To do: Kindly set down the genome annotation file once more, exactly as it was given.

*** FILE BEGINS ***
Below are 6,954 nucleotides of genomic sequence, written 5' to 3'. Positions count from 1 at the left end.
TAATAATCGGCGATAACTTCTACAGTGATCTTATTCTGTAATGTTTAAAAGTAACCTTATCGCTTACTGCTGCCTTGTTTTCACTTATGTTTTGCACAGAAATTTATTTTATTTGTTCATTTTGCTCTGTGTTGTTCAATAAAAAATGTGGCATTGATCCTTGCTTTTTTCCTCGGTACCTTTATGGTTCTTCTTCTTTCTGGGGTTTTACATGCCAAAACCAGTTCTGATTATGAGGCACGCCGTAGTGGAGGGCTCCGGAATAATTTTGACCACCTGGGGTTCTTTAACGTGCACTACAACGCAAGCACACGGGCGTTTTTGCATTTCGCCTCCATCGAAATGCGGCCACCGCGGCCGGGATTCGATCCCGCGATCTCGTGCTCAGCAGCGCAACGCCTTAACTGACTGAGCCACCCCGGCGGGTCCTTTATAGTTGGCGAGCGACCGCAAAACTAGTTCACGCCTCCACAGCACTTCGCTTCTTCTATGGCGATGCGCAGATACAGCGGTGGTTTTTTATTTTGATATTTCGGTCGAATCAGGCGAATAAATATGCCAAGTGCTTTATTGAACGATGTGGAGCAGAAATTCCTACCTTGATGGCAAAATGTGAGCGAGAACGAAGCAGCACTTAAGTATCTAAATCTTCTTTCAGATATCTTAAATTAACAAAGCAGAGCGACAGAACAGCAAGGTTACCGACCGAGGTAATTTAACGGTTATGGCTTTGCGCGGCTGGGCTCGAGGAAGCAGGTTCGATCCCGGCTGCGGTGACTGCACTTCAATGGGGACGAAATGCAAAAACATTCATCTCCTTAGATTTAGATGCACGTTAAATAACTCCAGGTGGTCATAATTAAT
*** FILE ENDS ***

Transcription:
Below are 6,954 nucleotides of genomic sequence, written 5' to 3'. Positions count from 1 at the left end.
TAATAATCGGCGATAACTTCTACAGTGATCTTATTCTGTAATGTTTAAAAGTAACCTTATCGCTTACTGCTGCCTTGTTTTCACTTATGTTTTGCACAGAAATTTATTTTATTTGTTCATTTTGCTCTGTGTTGTTCAATAAAAAATGTGGCATTGATCCTTGCTTTTTTCCTCGGTACCTTTATGGTTCTTCTTCTTTCTGGGGTTTTACATGCCAAAACCAGTTCTGATTATGAGGCACGCCGTAGTGGAGGGCTCCGGAATAATTTTGACCACCTGGGGTTCTTTAACGTGCACTACAACGCAAGCACACGGGCGTTTTTGCATTTCGCCTCCATCGAAATGCGGCCACCGCGGCCGGGATTCGATCCCGCGATCTCGTGCTCAGCAGCGCAACGCCTTAACTGACTGAGCCACCCCGGCGGGTCCTTTATAGTTGGCGAGCGACCGCAAAACTAGTTCACGCCTCCACAGCACTTCGCTTCTTCTATGGCGATGCGCAGATACAGCGGTGGTTTTTTATTTTGATATTTCGGTCGAATCAGGCGAATAAATATGCCAAGTGCTTTATTGAACGATGTGGAGCAGAAATTCCTACCTTGATGGCAAAATGTGAGCGAGAACGAAGCAGCACTTAAGTATCTAAATCTTCTTTCAGATATCTTAAATTAACAAAGCAGAGCGACAGAACAGCAAGGTTACCGACCGAGGTAATTTAACGGTTATGGCTTTGCGCGGCTGGGCTCGAGGAAGCAGGTTCGATCCCGGCTGCGGTGACTGCACTTCAATGGGGACGAAATGCAAAAACATTCATCTCCTTAGATTTAGATGCACGTTAAATAACTCCAGGTGGTCATAATTAAT